SHARM EL-SHEIKH, Egypt, Nov 20 (Reuters) Israeli Prime Minister Ehud Olmert, seeking wide Arab participation in next week's peace conference in the United States, held talks with Egyptian President Hosni Mubarak today.
Egypt is one of only two Arab states to have signed a peace treaty with the Jewish state and, as the most populous Arab nation, it is influential in Arab councils.
Despite some reservations about the preparations, the Egyptian government has said it supports the peace conference in the Maryland town of Annapolis and wants it to succeed.
Diplomats say that how hard Egypt presses other Arab governments to attend depends on the progress in the final stages of preparatory talks between Israel and the Palestinians.
Israelis and Palestinians are having another meeting today, under US and Arab pressure to prepare a joint document before the peace conference, officials said.
The United States has not yet issued formal invitations to the meeting. Egyptian Foreign Minister Ahmed Aboul Gheit said yesterday he would probably head any Egyptian delegation.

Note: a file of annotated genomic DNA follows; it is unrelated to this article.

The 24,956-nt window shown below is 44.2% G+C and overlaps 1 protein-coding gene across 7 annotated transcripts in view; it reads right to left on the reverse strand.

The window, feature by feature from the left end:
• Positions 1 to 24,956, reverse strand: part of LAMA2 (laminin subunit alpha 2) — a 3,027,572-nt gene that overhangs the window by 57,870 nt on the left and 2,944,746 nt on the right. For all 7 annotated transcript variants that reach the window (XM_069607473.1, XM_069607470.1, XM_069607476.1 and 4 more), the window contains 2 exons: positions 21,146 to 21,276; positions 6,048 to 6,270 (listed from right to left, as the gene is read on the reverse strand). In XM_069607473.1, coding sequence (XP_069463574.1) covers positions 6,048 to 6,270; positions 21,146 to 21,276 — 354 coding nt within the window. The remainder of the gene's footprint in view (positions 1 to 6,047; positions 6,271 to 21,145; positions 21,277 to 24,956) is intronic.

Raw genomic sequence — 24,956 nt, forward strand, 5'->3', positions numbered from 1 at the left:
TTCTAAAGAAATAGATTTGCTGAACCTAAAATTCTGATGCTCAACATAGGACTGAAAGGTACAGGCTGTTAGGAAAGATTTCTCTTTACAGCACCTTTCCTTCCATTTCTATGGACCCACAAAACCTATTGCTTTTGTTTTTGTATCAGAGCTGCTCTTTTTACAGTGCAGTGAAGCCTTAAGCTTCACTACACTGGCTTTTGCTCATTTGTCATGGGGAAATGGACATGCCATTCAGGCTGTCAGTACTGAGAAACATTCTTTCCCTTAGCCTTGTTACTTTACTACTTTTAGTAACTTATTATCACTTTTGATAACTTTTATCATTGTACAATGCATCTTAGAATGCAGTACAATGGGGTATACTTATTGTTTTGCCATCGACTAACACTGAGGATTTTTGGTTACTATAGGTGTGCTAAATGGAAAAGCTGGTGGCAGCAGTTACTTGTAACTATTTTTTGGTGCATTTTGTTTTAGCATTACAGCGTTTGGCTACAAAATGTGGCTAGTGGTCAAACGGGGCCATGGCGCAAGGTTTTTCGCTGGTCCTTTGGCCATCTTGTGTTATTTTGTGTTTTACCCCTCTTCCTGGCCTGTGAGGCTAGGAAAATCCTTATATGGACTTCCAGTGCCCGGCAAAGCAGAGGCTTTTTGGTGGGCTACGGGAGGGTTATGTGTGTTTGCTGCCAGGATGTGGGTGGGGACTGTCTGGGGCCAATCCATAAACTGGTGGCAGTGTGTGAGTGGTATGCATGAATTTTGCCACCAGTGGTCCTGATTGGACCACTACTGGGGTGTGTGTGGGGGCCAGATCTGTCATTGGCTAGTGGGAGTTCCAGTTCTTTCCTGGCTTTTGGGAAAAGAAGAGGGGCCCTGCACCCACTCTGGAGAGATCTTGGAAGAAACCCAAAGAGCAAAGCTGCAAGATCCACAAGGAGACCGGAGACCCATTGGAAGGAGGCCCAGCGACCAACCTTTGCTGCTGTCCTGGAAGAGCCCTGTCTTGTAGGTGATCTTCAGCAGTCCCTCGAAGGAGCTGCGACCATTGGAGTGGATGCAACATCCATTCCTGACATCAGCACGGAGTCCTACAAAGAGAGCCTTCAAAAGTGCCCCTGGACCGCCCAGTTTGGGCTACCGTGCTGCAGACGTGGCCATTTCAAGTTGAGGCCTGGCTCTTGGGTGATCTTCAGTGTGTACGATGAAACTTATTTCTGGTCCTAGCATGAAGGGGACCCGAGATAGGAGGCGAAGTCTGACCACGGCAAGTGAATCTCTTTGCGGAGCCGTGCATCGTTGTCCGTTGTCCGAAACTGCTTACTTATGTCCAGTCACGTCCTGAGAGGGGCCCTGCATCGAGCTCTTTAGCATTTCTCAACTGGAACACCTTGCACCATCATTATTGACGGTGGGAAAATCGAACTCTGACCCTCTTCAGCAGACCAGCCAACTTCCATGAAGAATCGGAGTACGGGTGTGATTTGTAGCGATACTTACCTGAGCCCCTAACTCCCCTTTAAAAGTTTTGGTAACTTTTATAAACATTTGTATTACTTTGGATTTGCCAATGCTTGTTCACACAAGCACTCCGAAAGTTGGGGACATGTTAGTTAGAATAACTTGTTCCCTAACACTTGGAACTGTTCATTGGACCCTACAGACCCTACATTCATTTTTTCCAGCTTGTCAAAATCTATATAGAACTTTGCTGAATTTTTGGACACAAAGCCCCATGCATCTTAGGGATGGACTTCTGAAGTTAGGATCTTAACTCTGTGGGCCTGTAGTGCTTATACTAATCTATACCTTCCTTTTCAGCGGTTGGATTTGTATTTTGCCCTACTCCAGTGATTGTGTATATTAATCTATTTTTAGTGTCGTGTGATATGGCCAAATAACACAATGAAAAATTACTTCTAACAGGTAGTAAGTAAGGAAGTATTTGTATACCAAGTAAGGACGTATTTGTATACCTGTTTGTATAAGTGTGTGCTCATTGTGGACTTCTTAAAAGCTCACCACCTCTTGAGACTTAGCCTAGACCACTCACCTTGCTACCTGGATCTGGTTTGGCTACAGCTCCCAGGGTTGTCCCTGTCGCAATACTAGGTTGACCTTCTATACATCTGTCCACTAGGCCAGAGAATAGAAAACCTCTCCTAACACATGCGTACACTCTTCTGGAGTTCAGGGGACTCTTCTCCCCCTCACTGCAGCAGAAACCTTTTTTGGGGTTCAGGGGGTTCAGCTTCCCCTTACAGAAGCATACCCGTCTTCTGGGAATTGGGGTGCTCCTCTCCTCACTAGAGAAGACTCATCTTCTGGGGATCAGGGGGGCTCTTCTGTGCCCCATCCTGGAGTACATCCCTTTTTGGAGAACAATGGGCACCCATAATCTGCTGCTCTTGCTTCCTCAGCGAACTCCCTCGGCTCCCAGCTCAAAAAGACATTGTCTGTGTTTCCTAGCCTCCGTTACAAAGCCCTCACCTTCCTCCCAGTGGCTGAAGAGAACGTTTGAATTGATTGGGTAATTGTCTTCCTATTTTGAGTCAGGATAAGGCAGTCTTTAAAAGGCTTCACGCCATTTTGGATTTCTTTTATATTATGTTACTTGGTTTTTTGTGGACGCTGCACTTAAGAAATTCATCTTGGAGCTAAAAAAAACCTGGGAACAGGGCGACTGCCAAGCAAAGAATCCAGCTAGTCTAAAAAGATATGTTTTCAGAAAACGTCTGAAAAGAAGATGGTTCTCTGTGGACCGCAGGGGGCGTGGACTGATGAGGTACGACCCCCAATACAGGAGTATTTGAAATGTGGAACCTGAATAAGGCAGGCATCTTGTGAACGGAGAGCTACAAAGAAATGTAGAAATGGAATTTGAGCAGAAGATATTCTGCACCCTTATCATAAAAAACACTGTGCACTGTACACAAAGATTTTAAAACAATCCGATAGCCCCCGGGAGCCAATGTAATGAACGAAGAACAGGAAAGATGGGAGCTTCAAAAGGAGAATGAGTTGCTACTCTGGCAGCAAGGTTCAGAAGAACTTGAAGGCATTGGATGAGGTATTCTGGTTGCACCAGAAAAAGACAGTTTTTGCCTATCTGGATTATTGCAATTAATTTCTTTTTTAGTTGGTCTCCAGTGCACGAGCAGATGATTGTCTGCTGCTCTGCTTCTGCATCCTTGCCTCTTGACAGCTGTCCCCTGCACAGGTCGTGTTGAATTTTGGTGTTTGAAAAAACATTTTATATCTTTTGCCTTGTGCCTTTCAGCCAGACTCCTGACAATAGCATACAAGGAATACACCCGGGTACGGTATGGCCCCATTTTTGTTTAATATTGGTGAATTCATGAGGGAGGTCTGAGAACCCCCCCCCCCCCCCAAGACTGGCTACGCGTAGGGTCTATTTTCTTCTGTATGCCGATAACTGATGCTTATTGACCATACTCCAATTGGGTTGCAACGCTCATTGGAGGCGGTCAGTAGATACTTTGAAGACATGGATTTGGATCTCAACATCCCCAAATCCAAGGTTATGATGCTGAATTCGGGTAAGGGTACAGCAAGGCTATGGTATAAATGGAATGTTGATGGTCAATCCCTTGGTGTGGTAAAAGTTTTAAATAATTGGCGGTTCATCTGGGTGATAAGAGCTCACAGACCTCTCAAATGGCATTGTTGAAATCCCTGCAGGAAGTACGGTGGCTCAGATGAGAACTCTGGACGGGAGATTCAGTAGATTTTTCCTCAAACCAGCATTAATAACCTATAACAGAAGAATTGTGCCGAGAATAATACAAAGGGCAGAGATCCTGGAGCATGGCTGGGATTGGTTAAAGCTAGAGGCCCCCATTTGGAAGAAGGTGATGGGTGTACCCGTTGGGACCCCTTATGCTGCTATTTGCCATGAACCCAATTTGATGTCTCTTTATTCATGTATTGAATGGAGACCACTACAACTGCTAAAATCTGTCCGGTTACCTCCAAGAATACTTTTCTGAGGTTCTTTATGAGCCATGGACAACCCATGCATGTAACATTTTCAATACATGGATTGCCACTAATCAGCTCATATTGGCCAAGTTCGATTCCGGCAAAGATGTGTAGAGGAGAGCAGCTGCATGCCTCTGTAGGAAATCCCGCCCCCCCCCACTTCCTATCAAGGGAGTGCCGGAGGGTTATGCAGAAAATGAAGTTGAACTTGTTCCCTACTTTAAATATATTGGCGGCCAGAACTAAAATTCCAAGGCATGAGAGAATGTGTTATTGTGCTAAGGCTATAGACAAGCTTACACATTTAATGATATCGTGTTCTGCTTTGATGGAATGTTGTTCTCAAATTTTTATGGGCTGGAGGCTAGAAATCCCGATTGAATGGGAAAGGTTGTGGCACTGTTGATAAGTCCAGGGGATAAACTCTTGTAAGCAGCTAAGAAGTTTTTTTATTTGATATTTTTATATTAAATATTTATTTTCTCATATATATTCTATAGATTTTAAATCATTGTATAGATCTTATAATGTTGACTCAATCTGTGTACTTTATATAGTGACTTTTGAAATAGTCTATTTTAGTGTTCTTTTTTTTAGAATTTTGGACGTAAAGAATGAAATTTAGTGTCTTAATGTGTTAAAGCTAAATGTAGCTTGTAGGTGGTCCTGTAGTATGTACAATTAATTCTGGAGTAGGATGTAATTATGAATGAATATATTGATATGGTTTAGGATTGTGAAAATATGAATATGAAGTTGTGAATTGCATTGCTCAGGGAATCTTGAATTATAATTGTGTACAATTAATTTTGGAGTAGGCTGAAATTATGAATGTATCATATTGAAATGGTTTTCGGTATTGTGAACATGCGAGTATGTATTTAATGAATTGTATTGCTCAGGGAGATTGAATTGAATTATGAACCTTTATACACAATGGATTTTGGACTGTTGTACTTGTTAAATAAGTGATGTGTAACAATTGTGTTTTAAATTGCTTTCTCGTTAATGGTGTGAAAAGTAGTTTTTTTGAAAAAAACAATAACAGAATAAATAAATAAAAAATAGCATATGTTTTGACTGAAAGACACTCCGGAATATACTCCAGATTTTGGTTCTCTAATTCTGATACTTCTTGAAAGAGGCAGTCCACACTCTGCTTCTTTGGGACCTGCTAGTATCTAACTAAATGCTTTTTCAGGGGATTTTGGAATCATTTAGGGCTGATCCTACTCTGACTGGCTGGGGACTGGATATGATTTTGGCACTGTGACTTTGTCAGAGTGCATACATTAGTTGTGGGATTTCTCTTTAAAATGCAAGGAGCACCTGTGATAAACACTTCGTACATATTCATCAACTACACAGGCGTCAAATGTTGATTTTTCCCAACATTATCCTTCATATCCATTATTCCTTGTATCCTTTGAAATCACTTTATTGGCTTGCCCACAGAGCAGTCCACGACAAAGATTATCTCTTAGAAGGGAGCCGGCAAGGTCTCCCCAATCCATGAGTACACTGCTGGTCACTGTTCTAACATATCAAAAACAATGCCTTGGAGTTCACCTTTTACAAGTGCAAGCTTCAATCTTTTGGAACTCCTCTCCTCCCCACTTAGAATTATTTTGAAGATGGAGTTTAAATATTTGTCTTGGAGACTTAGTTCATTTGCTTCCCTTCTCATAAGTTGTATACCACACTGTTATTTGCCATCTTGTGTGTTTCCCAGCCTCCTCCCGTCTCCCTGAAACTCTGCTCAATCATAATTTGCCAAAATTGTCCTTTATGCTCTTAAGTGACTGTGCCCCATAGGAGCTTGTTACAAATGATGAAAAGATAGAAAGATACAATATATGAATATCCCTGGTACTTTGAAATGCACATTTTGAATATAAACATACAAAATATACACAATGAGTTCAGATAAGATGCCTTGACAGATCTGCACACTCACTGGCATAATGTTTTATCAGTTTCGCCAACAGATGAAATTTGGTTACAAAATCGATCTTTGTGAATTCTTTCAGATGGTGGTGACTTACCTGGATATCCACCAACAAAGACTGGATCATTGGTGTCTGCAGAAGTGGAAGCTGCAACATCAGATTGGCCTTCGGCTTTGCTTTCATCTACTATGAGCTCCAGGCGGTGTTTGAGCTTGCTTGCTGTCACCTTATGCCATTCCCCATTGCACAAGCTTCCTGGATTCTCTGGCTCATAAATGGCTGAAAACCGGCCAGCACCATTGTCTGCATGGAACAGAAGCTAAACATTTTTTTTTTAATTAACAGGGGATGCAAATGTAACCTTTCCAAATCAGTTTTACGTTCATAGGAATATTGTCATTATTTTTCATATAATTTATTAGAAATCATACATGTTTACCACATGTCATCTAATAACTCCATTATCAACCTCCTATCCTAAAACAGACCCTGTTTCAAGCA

''If we would decide to attend -- because we didn't yet receive an invitation and we didn't consider whatever we would be receiving -- then I think the current prevailing attitude is it will be on the level of the foreign minister,'' he said.
Mubarak has said that a successful peace conference requires prior agreements between the key parties and a firm timetable for the creation of a Palestinian state. Israel and the United States have been reluctant to set dates.
Arab foreign ministers will meet at the Arab League in Cairo on Friday to draw up a common position on the Annapolis meeting, possibly including their position on whether to take part.
In the absence of major Israeli concessions, Saudi Arabia is likely to disappoint Israel and the United States by sending a low-level delegation, if any delegation at all, diplomats say.
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